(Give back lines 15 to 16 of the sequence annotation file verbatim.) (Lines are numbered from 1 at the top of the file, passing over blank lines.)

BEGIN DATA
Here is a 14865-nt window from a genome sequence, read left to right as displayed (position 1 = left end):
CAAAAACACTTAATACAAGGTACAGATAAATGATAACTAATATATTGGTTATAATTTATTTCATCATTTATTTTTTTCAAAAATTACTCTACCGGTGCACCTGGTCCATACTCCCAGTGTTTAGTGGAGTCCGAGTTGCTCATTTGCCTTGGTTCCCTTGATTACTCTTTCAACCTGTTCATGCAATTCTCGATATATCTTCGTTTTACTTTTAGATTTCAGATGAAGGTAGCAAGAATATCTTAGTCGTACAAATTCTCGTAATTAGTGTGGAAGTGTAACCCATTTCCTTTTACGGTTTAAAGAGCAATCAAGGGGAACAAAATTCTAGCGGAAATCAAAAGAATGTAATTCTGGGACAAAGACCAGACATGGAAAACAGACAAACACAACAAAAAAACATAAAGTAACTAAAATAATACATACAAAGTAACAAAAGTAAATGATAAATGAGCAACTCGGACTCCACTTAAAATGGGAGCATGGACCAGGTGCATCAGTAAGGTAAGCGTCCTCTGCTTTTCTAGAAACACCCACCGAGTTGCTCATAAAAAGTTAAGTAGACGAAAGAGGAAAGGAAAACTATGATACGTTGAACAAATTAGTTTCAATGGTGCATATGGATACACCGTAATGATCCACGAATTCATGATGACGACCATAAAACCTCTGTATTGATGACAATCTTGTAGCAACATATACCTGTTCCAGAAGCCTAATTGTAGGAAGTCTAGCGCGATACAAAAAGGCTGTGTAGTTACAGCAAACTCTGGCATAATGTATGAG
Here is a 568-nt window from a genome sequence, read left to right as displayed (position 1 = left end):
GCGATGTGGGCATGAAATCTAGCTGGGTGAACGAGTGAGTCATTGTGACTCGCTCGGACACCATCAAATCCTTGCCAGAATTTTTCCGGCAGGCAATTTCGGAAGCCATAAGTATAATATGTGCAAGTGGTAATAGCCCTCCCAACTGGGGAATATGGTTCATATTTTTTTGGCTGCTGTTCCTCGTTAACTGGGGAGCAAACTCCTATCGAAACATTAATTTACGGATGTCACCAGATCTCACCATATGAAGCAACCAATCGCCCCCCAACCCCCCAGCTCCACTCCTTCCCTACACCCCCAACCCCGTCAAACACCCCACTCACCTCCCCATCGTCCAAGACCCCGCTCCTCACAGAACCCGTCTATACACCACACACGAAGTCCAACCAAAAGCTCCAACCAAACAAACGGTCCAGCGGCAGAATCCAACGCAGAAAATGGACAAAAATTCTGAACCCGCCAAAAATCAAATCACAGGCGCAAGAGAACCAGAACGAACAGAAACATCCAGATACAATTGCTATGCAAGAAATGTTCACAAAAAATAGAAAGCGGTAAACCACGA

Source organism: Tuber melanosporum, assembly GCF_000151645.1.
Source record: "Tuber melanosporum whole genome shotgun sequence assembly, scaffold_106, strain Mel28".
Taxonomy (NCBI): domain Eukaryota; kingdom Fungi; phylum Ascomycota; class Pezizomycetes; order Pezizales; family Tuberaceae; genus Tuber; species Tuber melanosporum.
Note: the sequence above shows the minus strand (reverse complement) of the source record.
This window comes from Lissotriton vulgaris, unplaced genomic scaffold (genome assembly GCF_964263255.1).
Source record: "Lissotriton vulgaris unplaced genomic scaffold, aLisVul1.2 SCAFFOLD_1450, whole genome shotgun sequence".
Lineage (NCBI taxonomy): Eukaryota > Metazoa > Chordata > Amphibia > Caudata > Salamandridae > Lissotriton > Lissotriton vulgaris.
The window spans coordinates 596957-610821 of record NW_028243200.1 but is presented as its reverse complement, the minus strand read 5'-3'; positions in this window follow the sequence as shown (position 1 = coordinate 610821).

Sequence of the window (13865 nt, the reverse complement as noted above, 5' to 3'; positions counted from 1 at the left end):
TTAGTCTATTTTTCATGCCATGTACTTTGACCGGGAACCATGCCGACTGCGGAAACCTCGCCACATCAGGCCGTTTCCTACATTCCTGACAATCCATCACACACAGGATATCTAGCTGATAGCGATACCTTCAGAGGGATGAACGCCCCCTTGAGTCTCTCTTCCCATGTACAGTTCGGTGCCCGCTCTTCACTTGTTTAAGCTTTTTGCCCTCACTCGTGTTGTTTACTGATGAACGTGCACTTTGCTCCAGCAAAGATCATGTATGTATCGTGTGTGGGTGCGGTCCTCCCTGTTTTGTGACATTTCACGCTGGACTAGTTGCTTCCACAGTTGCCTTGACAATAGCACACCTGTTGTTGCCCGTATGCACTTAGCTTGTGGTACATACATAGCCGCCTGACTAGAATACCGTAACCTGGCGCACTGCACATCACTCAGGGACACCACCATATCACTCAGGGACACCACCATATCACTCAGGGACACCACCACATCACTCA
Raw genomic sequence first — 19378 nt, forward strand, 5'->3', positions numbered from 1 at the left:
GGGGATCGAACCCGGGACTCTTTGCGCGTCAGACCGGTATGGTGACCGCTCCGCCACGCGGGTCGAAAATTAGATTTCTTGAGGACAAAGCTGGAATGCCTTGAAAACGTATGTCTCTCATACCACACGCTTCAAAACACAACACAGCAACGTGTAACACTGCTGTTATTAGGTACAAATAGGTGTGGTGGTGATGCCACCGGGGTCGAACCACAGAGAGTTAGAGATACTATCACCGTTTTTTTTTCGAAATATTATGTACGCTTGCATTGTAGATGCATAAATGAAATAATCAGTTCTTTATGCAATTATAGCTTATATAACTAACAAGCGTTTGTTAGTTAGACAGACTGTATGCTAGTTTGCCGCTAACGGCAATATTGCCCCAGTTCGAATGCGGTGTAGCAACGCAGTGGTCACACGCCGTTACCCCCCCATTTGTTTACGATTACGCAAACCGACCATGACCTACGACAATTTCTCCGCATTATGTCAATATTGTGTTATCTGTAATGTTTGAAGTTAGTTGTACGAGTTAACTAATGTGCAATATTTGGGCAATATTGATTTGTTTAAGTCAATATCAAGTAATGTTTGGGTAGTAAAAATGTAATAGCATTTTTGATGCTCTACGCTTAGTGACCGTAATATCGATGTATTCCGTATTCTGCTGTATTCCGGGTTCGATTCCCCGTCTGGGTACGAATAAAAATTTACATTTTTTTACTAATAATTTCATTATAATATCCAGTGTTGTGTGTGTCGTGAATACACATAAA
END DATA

Raw genomic sequence first — 19378 nt, forward strand, 5'->3', positions numbered from 1 at the left:
GGGGATCGAACCCGGGACTCTTTGCGCGTCAGACCGGTATGGTGACCGCTCCGCCACGCGGGTCGAAAATTAGATTTCTTGAGGACAAAGCTGGAATGCCTTGAAAACGTATGTCTCTCATACCACACGCTTCAAAACACAACACAGCAACGTGTAACACTGCTGTTATTAGGTACAAATAGGTGTGGTGGTGATGCCACCGGGGTCGAACCACAGAGAGTTAGAGATACTATCACCGTTTTTTTTTCGAAATATTATGTACGCTTGCATTGTAGATGCATAAATGAAATAATCAGTTCTTTATGCAATTATAGCTTATATAACTAACAAGCGTTTGTTAGTTAGACAGACTGTATGCTAGTTTGCCGCTAACGGCAATATTGCCCCAGTTCGAATGCGGTGTAGCAACGCAGTGGTCACACGCCGTTACCCCCCCATTTGTTTACGATTACGCAAACCGACCATGACCTACGACAATTTCTCCGCATTATGTCAATATTGTGTTATCTGTAATGTTTGAAGTTAGTTGTACGAGTTAACTAATGTGCAATATTTGGGCAATATTGATTTGTTTAAGTCAATATCAAGTAATGTTTGGGTAGTAAAAATGTAATAGCATTTTTGATGCTCTACGCTTAGTGACCGTAATATCGATGTATTCCGTATTCTGCTGTATTCCGGGTTCGATTCCCCGTCTGGGTACGAATAAAAATTTACATTTTTTTACTAATAATTTCATTATAATATCCAGTGTTGTGTGTGTCGTGAATACACATAAA